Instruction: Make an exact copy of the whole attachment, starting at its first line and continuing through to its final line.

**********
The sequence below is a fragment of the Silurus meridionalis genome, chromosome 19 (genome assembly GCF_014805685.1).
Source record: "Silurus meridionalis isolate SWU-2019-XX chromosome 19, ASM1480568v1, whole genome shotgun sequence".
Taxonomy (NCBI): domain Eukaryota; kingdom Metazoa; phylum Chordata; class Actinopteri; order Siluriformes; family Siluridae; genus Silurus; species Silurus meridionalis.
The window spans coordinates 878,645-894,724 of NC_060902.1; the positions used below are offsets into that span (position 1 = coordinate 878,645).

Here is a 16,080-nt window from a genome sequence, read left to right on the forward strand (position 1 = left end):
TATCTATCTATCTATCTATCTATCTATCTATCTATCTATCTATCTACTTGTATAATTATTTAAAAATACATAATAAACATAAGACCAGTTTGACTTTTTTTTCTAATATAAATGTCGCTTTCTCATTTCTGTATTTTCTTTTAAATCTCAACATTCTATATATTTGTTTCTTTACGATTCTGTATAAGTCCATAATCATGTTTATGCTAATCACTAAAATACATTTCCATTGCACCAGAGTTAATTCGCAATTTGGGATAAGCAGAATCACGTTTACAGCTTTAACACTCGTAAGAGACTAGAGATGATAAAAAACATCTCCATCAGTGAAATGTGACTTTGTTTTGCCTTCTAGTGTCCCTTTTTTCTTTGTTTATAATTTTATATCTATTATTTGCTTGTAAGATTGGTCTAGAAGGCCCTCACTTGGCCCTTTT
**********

The sequence below is a fragment of the Silurus meridionalis genome, chromosome 19 (genome assembly GCF_014805685.1).
Source record: "Silurus meridionalis isolate SWU-2019-XX chromosome 19, ASM1480568v1, whole genome shotgun sequence".
Taxonomy (NCBI): domain Eukaryota; kingdom Metazoa; phylum Chordata; class Actinopteri; order Siluriformes; family Siluridae; genus Silurus; species Silurus meridionalis.
The window spans coordinates 878,645-894,724 of NC_060902.1; the positions used below are offsets into that span (position 1 = coordinate 878,645).

Here is a 16,080-nt window from a genome sequence, read left to right on the forward strand (position 1 = left end):
TATCTATCTATCTATCTATCTATCTATCTATCTATCTATCTATCTACTTGTATAATTATTTAAAAATACATAATAAACATAAGACCAGTTTGACTTTTTTTTCTAATATAAATGTCGCTTTCTCATTTCTGTATTTTCTTTTAAATCTCAACATTCTATATATTTGTTTCTTTACGATTCTGTATAAGTCCATAATCATGTTTATGCTAATCACTAAAATACATTTCCATTGCACCAGAGTTAATTCGCAATTTGGGATAAGCAGAATCACGTTTACAGCTTTAACACTCGTAAGAGACTAGAGATGATAAAAAACATCTCCATCAGTGAAATGTGACTTTGTTTTGCCTTCTAGTGTCCCTTTTTTCTTTGTTTATAATTTTATATCTATTATTTGCTTGTAAGATTGGTCTAGAAGGCCCTCACTTGGCCCTTTT